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Columbia Greek Festival is your chance to be Greek for a week

Greek mythology ambrosia is defined as the food and drink of the Gods. In the painting “The Food of the Goods on Olympus,” artist Nicola da Urbino depicts Zeus and friends dining together with the food granting longevity and immortality.

Luckily for the mortals in Columbia, we don’t have to be a deity to enjoy one of the city’s signature events. The Greek Festival returns for its 32nd year from Sept. 20-23.

According to officials, the four-day festival attracts more than 120,000 people with its lineup of live music, exhibits, tours, and tasty food. This year’s event will take place at the Holy Trinity Greek Orthodox Cathedral, 1931 Sumter Street. The festival will include tours, dancing and “A Taste of Greece” culinary journey that will include broiled Greek styled chicken, roasted lamb and — of course — baklava.

“I look forward to attending every year. My favorite part is the food, especially the baklava,” said local vlogger Diandra Bull, who has the event on her calendar annually. “It’s the perfect opportunity for people wanting to have authentic versions of these great dishes.”

Your CHANCE TO BE GREEK FOR A WEEK

The Columbia Greek Festival is 10 a.m.-10 p.m. Thursday, Sept. 20, through Saturday, Sept. 22, and noon-8 p.m. Sunday, Sept. 23, at Holy Trinity Greek Orthodox Church, 1931 Sumter St. Here’s some of what you can look forward to:

EAT: Lunch and dinner plate menus include broiled seasoned chicken, keftedes (Greek-style meatballs), pastichio (Greek lasagna), roasted lamb and peasant shrimp – all served, of course, with spanakopita and Greek salad. A la carte, you’ll find a variety of foods, including Greek burgers, souvlaki, Greek roasted potatoes, dolmades and pastries like baklava, loukoumades (those heavenly doughnuts!) and karidopita.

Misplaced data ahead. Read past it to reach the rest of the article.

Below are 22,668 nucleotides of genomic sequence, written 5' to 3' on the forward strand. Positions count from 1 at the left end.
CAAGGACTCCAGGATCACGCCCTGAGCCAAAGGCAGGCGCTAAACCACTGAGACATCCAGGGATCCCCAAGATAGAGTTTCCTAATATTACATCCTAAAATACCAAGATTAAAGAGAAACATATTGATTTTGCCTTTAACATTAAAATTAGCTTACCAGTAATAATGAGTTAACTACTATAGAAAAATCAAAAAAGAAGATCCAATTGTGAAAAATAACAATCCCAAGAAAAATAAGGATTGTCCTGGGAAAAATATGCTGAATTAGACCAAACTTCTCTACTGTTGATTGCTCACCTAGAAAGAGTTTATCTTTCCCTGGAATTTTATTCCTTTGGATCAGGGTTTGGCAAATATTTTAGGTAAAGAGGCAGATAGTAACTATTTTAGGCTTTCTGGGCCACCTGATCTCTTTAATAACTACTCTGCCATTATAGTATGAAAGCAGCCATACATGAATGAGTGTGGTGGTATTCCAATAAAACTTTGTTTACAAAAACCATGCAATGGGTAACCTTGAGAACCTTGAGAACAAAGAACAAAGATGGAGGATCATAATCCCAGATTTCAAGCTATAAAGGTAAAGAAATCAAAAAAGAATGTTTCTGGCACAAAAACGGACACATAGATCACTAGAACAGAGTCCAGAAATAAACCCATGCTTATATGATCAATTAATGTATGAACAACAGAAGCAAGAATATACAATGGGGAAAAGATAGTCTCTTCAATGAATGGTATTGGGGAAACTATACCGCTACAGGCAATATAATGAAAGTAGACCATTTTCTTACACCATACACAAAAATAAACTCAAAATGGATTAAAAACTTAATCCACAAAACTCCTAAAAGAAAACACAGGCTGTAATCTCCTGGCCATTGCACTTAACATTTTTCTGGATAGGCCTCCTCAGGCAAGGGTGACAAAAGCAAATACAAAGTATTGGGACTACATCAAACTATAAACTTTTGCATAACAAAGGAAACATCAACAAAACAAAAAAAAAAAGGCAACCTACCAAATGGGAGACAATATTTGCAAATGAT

DRINK: Drink like the Greeks with imported Greek beer and wine and Greek coffee.

DANCE: Gather ’round the "plaka" (town square) for Greek folk dancing throughout the weekend. Two bands will play indoors and outdoors. The Nick Trivelas Band and The Aegean Duo will perform live throughout the day.

CULTURE: Visit the cultural exhibit for video presentations and discussions of Greek culture, history and heritage and modern Greece. Tour the church’s sanctuary to learn more about the Greek Orthodox religion and iconography. And at 5 p.m. Sept. 22, watch a battle re-enactment of the fifth-century Greco-Persian War. Costumed soldiers will portray Greek Spartans defending their homeland against the powerful Persian Empire.

Make Your Own Baklava

If you want to put your baking skills to the test, here’s a simple recipe to try at home (full disclosure: This recipe from allrecipes.com is one this writer has personally tried).

All you’ll need: 1 pound nuts, 1 teaspoon of cinnamon, and one 16-ounce package of phyllo dough. You’ll also need some butter, water, honey and lemon zest.

All you’ll need to do: Chop nuts and toss with cinnamon. Set aside. Unroll phyllo dough. Cut whole stack in half to fit pan. Cover phyllo with a dampened cloth to keep from drying out as you work. Place two sheets of dough in pan, butter thoroughly. Repeat until you have 8 sheets layered. Sprinkle about 2 tablespoons of nut mixture on top. Top with two sheets of dough, butter, nuts, layering as you go. The top layer should be about six to eight sheets deep. Bake at 350 degrees for about 50 minutes.

While the baklava is baking, make the sauce by simmering water, honey and lemon zest for about 20 minutes. Remove baklava from immediately spoon sauce over it. Let it cook and leave uncovered.

If you go

Columbia’s Greek Festival

When: 10 a.m.-10 p.m. Sept. 20-22; Noon-8 p.m. Sept. 23

Where: Holy Trinity Greek Orthodox Cathedral, 1931 Sumter St.

Find out more: columbiasgreekfestival.com

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